Take any triangle ABC. Construct equilateral triangles externally on each side. Let A', B' and C' be the external vertices of the externally constructed equilateral triangles with A' off the side opposite vetrex A, etc.

Construct Lines AA', BB' and CC'. Observe. Are they concurrent? Is the point of concurrency any of the orthocenter, centroid, incenter or circumcenter of triangle ABC? If not what can you find out about this point.

Based on our earlier discussion we know that the point of intersection is the Fermat point. The Fermat point is none is the orthocenter, centroid, incenter or circumcenter of triangle ABC - certainly we can alter triangle ABC so that the Fermat point co-incides with one or more of the centers (consider the trivial case where ABC is equilateral and the Fermat point is all of the above) but it will not be any of these centers at all times.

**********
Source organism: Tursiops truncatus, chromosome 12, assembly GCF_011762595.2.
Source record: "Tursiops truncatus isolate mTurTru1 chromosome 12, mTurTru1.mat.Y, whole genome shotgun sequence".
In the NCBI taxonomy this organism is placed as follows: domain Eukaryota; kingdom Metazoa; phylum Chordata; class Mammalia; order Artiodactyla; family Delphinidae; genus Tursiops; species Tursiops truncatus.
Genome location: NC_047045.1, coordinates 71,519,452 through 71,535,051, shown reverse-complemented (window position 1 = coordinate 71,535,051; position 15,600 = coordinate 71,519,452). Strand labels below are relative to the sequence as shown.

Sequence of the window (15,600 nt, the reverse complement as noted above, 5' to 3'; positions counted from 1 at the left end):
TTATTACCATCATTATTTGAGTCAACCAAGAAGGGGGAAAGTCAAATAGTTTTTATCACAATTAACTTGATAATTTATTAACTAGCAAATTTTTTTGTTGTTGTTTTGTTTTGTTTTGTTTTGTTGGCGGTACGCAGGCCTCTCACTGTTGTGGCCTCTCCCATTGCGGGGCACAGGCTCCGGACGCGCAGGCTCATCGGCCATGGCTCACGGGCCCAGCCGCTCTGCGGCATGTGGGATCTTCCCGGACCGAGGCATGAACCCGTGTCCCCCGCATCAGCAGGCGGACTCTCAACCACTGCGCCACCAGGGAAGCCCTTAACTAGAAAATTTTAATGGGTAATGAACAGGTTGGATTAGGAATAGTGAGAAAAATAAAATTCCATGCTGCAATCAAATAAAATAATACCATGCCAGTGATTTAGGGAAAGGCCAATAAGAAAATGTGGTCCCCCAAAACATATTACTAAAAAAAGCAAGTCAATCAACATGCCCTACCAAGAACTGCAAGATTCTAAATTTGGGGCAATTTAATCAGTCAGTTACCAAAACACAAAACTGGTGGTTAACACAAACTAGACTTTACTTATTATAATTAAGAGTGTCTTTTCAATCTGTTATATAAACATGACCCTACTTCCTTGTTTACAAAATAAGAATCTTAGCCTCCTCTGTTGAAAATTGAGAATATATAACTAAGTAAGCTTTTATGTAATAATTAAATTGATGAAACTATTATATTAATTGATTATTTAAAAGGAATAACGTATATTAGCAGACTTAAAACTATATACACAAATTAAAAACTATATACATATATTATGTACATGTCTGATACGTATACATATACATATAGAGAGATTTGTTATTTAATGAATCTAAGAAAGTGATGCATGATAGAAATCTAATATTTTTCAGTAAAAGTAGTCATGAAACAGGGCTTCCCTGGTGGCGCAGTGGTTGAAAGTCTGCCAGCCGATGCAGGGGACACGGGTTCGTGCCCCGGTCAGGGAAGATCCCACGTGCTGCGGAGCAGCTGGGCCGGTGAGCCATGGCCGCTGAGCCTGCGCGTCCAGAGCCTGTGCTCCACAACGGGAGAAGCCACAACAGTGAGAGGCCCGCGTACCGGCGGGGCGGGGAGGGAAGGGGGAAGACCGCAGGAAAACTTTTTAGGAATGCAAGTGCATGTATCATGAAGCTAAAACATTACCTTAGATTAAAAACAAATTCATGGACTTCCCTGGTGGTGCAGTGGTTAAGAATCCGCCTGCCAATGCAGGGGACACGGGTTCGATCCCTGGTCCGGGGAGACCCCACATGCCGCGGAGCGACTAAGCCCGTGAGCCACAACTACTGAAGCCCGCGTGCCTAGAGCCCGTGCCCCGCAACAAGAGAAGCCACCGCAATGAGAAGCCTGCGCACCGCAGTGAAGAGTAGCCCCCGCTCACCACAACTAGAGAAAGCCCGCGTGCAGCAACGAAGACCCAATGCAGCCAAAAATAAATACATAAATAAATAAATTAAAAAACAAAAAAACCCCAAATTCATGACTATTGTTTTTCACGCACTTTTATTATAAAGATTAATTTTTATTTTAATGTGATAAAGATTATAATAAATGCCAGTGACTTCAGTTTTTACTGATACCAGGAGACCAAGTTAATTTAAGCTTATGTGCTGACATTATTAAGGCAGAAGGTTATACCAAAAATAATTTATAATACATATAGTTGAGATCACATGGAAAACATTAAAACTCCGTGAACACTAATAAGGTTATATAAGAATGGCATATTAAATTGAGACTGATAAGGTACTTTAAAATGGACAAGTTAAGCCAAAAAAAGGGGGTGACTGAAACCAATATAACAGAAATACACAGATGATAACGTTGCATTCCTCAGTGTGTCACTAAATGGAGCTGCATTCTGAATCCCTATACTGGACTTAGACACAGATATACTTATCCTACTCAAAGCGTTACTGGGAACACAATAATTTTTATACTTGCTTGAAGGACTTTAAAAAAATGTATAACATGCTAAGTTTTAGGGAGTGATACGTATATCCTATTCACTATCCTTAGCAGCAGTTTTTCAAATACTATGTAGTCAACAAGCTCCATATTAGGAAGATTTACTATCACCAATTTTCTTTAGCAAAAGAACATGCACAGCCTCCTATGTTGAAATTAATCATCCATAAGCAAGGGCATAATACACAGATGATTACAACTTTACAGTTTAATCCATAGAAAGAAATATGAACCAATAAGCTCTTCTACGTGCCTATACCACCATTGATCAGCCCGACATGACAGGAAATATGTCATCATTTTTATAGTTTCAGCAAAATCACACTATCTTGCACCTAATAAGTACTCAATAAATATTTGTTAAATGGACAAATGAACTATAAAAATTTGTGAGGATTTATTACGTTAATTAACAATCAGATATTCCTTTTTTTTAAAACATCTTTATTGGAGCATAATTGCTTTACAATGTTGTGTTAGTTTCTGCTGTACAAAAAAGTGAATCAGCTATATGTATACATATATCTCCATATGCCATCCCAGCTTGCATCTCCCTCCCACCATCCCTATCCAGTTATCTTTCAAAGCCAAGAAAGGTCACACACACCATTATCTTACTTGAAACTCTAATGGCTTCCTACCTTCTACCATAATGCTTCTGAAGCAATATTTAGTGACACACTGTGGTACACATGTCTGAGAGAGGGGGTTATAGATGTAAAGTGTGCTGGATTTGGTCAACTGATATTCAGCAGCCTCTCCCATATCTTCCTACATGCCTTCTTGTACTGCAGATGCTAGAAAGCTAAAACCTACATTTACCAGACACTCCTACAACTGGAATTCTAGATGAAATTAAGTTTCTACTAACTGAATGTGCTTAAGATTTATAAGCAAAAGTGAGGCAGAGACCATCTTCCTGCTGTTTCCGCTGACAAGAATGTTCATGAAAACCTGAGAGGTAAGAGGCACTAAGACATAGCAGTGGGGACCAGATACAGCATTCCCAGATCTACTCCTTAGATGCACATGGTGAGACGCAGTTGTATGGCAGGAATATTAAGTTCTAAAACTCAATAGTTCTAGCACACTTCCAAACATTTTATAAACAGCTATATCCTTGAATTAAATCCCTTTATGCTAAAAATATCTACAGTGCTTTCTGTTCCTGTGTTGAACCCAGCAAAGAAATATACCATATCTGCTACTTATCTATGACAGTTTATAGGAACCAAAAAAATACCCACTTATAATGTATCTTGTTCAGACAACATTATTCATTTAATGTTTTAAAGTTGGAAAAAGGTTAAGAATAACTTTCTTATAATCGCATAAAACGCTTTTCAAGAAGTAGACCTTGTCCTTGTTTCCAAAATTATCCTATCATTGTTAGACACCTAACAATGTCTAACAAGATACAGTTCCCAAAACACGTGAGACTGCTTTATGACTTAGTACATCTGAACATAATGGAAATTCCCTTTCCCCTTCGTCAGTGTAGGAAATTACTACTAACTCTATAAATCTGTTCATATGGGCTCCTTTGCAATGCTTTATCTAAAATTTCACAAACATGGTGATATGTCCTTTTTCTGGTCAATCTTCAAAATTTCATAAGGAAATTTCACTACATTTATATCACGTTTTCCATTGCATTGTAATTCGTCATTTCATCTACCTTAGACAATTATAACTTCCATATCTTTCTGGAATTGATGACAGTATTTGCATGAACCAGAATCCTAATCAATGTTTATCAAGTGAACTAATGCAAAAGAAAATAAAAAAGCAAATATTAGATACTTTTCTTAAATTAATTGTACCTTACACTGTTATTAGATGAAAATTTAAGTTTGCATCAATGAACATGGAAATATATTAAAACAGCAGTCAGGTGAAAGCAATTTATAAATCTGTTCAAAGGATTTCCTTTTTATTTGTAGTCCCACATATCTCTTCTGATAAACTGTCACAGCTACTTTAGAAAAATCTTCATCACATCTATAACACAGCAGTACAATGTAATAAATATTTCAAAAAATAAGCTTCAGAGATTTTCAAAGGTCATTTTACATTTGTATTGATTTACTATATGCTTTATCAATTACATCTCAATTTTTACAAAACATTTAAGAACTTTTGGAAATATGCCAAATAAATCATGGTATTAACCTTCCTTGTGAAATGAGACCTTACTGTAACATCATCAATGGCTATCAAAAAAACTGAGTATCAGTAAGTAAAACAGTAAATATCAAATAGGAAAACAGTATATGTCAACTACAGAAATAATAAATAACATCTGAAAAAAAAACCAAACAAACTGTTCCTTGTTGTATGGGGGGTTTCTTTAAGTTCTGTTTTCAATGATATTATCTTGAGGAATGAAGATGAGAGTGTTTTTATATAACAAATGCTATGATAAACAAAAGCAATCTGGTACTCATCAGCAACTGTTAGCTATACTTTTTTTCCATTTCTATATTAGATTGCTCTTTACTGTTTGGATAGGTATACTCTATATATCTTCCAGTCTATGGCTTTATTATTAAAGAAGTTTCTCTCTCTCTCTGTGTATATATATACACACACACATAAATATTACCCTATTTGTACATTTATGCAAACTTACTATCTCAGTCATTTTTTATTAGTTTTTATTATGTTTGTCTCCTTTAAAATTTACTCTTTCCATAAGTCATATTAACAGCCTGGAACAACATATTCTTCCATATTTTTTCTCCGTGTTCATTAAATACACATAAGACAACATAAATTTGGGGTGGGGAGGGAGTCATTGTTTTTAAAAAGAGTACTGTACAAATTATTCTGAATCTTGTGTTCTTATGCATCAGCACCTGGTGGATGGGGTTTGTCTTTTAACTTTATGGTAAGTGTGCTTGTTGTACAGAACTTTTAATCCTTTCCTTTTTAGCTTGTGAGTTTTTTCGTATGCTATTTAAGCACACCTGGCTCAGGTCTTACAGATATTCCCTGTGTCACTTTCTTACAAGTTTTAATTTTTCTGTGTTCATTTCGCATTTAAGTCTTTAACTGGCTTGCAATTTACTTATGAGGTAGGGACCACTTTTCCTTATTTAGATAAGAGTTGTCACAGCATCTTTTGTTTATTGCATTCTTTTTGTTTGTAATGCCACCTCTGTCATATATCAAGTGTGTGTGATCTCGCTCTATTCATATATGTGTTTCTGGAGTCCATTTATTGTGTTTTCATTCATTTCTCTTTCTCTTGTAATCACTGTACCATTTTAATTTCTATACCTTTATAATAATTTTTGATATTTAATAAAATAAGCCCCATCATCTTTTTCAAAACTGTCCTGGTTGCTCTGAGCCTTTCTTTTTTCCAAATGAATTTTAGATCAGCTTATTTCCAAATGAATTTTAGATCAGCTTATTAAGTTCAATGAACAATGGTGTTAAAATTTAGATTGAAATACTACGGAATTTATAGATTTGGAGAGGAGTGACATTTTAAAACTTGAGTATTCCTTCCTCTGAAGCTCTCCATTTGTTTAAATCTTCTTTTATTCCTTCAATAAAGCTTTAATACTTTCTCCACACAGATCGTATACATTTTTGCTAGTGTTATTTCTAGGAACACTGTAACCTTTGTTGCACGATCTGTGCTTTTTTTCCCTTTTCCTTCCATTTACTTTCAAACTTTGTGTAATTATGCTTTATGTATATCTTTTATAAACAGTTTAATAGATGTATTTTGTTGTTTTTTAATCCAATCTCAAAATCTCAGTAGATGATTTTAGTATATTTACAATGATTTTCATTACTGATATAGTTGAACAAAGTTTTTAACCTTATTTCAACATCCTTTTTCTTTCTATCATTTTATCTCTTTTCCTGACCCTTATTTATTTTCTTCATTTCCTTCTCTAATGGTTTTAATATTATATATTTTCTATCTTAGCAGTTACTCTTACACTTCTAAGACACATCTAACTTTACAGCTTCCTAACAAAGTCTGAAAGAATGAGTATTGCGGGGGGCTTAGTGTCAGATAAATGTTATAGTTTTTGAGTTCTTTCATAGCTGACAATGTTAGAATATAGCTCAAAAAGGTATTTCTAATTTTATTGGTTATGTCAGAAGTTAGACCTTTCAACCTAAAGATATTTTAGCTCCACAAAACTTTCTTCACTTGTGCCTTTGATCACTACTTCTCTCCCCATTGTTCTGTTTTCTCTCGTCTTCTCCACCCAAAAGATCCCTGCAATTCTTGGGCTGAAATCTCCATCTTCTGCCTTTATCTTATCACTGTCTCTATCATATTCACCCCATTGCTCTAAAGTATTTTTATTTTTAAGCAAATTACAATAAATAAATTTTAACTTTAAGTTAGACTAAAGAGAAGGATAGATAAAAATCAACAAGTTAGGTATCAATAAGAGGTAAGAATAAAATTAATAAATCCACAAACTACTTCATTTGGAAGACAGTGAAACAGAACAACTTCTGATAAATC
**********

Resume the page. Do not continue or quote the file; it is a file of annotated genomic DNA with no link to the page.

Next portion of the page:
Some important remarks regarding the Fermat point include:

1. The Fermat point will only be interior to triangle ABC provided that no angle of triangle ABC exceeds 120deg. If any angle equals 120deg then the Fermat point is concurrent with the vertex of that angle and should any angle exceed 120deg the Fermat point will be exterior to triangle ABC, click here to see a GSP animation of these remarks.

2. Line segments AA', BB' and CC' are equal in length (each being equal to AF+ BF + CF) and meet each other at 60deg.

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